Now that water is being respected, we’re seeing lots of exciting sustainability projects going on – especially in the commercial sectors. I discussed this with Rahul Shah, VP of Sales at Chemsearch FE – where Rahul has established a new market focussed on water harvesting and reuse.
Chemsearch FE is addressing sustainability at a variety of buildings in the bay area. One example is the Salesforce Tower in San Francisco where they’re servicing a sophisticated rainwater and fog collection system on the roof of the building (made and installed by Brae/Watts).
In conjunction with harvesting from other sources like grey water (relatively clean wastewater from bath and sinks etc) and the cooling towers; this water will be collected and treated to serve non-potable uses in the building, like drip irrigation and toilet flushing. The system will reduce the building's freshwater consumption, saving up to 30,000 gallons of fresh water a day.
That’s not all Rahul was keen to tell me about. In LA, at Hotel Bel-Air, they’re also reusing grey water for subsurface irrigation on the property. This system was made and installed by Wahaso in Chicago. This means that the hotel isn’t wasting the city’s potable water on their plants.
While established market leaders in the commercial water treatment sector like Nalco Water are diversifying and expanding their reuse and reclamation efforts, Rahul was confident that Chemsearch FE were the one’s at the bleeding edge of innovation.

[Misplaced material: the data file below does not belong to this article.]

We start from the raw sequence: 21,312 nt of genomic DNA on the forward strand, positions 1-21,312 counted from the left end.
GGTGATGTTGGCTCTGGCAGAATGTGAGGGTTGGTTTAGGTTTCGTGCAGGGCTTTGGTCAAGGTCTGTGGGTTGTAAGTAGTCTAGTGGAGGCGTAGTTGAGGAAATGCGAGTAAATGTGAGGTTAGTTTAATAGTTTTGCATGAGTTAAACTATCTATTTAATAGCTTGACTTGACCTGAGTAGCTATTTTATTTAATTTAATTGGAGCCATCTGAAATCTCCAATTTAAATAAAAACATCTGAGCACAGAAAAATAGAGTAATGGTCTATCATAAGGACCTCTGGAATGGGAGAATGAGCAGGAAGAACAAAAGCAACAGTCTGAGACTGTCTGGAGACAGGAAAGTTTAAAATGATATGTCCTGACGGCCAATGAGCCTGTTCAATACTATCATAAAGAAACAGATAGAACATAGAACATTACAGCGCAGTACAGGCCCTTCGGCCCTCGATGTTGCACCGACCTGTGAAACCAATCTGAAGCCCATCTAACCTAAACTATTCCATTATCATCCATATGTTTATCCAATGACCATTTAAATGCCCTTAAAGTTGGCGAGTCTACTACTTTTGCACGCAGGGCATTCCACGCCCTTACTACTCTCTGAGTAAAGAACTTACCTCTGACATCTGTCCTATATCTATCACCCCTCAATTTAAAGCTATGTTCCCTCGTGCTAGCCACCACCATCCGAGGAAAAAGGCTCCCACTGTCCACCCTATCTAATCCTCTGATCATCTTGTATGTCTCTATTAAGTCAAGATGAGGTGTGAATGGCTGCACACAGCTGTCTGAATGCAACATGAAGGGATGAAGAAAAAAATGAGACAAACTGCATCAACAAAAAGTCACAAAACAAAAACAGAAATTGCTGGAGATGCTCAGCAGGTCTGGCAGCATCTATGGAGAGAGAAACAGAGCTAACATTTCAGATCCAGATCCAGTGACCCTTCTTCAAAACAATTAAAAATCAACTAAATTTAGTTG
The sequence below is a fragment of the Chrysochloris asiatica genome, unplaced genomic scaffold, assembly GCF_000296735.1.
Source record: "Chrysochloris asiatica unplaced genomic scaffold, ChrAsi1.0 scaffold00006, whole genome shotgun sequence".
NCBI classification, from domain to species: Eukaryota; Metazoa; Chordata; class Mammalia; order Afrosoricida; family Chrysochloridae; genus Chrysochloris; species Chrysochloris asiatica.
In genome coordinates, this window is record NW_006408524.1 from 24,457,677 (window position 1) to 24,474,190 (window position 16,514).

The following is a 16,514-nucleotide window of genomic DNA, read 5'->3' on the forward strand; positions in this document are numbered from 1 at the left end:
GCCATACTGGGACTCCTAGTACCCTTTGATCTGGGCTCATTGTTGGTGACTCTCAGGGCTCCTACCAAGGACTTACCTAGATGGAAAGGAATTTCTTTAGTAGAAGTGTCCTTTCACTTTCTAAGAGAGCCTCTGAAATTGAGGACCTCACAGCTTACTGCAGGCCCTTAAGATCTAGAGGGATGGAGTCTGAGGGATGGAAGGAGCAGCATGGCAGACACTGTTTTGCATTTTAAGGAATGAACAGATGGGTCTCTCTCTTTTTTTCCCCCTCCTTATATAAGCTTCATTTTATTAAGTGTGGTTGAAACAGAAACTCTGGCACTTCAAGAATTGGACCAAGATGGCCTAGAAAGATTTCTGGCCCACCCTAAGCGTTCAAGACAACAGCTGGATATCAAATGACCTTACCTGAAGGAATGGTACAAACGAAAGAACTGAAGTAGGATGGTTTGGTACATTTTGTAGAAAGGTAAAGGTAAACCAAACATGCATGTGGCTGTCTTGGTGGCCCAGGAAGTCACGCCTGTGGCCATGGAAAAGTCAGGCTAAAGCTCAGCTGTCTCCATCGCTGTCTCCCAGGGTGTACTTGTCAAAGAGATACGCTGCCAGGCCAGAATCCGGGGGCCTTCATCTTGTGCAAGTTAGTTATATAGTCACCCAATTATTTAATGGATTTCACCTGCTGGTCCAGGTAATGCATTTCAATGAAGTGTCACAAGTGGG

We’re not worried about the competition, we’re 10 steps ahead.”
Rahul Shah, VP of Sales at Chemsearch FE
Chemsearch FE’s most exciting project on the horizon is to deliver a free, in building, non-potable water supply to Kettering Hospital, in Dayton, Ohio - where they’ve found a ground water source. Chemsearch FE is now designing an internal RO water processing system that will save the hospital from using 13 million gallons of municipal water annually. The estimated cost savings is projected to over $90,000 per year and will provide the hospital with operational readiness in the event of a failure in the municipal water supply.
Water savings of this scale are crucial and common in the industrial sector. That’s where Stephen Katz, Market Development Manager at SUEZ, thinks we should focus our reuse solutions.